Should You Fire Your “Yes Men”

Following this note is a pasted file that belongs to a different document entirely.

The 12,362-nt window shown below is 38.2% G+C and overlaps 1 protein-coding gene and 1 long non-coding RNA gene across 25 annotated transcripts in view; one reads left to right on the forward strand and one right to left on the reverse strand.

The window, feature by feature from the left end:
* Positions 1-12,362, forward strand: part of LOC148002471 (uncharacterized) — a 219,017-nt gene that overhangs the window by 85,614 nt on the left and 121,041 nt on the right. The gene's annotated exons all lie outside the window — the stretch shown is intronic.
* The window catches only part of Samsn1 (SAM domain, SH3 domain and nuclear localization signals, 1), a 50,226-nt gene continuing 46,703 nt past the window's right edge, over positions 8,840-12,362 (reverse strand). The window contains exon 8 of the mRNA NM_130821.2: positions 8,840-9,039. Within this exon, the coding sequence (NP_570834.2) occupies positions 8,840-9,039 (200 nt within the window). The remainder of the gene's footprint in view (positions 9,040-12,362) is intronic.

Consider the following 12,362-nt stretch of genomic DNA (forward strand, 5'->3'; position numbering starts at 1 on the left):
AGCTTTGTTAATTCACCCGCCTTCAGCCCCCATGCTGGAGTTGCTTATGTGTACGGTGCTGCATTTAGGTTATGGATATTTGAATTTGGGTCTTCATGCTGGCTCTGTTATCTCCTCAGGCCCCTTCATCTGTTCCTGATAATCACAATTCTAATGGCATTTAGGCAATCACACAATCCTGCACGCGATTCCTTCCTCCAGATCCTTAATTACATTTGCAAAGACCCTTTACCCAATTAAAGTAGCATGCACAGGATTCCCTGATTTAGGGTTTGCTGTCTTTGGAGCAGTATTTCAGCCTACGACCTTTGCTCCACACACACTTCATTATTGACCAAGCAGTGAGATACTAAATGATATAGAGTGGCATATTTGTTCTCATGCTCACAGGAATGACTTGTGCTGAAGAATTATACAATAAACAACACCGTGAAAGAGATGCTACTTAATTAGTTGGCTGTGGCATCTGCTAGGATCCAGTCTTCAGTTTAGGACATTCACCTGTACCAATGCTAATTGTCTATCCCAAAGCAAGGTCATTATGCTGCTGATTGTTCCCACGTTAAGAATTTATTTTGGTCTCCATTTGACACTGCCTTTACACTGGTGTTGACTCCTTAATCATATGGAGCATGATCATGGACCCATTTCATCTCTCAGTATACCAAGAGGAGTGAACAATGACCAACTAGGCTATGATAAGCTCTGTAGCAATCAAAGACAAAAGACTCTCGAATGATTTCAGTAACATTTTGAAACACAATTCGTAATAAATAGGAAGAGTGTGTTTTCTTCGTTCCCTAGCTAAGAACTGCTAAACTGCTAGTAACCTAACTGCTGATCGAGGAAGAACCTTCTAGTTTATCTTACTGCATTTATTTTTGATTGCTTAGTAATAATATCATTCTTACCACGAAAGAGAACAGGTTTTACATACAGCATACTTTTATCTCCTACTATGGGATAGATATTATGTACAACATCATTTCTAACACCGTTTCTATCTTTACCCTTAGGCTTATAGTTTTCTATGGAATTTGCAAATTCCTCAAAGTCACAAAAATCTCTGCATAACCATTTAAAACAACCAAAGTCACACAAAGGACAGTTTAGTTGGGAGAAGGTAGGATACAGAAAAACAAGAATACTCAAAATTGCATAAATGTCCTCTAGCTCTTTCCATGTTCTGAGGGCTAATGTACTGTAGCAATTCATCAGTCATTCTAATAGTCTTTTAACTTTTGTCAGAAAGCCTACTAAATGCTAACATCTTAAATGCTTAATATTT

I once read of an MD who called his executives to a meeting. When he finished talking about the next move he was considering for the company, he asked if they had contributions, no one said anything. What of disagreement in any area of what he presented, none. All looks perfect they replied. He called them hypocrites and sent them all out. He then called the HR consultancy firm that hires for him, told them to find and hire someone who will find fault with his latest business ideas. ‘I need a different kind of staff from all I have now’ he added. A king did something similar in the Bible(1kgs 22:7). He actually asked for a dissenting voice. The resident king did not like the only dissenting voice among the prophets in his kingdom. However, his visiting counterpart, obviously a wiser leader, advised him to send for the man. A quote from Steve Jobs “Here’s to the crazy ones, the misfits, the rebels, the troublemakers, the round pegs in the square holes… the ones who see things differently — they’re not fond of rules… You can quote them, disagree with them, glorify or vilify them, but the only thing you can’t do is ignore them, because they change things… they push the human race forward, and while some may see them as the crazy ones, we see genius, because the ones who are crazy enough to think that they can change the world, are the ones who do’’. Making bad decisions is all part of being a leader. But one way to avoid them might be firing your “yes men.” Noreena Hertz writes in the Harvard Business Review. She says that every Chief Executive Officer needs a Challenger In Chief (CIF), or someone who voices dissent. Having access to several opinions, she says, might improve group-think, lessen bias, and help executives find smarter solutions. “When group members are actively encouraged to openly express divergent opinions they not only share more information, they consider it more systematically and in a more balanced and less biased way,” she writes. “When people engage with those with different opinions and views from their own they become much more capable of properly interrogating critical assumptions and identifying creative alternatives.” Hertz references a study by Small Group Research, which found that decision-making groups (think the board of directors) are biased by design. As a result, groups comprised of people with different opinions speak up, which leads to better decisions. Most leaders, however, will not encourage this, especially at work. At Lehman Brothers, for example, there was an unspoken rule: Voice dissent and you’re going to get fired. Before Lehman’s demise, the board of directors and management were so agreeable no one dared to say their decisions were leading them right into the financial crisis. One leader famous for embracing dissent was President Abraham Lincoln. He constantly met with a “team of rivals,” who helped guide his decisions through intellectual debate. Eric Schmidt, Google’s executive chairman, is also known for hiring workers who disagree. Leaders are just like everyone else. When they’re stressed, they depend on stereotypes, and if their blood sugar drops, they make poorer financial decisions. If they don’t get enough sleep, their brains behave as if they are drunk. A “Challenger in Chief” might stave off bad decisions, save your company from ruin, or help the country. But more than anything, it will make you a great leader. I read this write up many years ago when I was really trying to understand why I think the way I do-very analytical, which usually makes me see what is not easily apparent to others on an issue. After reading it and also realizing that people usually come round to where I was through growth or deep thought process which usually leads to better understanding, I not only stopped beating myself up when I have a divergent view, I also accepted my deeper level of thinking and wait for people to come round. Increasingly ‘Yes Men’ are outnumbering Dissenting Voices so much so that the latter are becoming misfits. You can even add enigma to their description. As written above, Lehman Brothers would probably still be around if divergent views on issues and decisions without fear or favor were allowed. A fear laden culture stifles peoples creativity and silences or even sends great minds away, from the shop floor to the boardroom, corporate world to the structure called Church, and from the field to family settings. Are you a leader, do you have one person with divergent views on your team, celebrate that person and listen up. You don’t have to abandon others views nor fire your ‘yes men’ as Noreena suggests, that might be extreme. Just listen and incorporate what this supposedly different person is saying into your decision making. It/they may be the voice(s) that will save your shop or steer you the leader away from the gallery.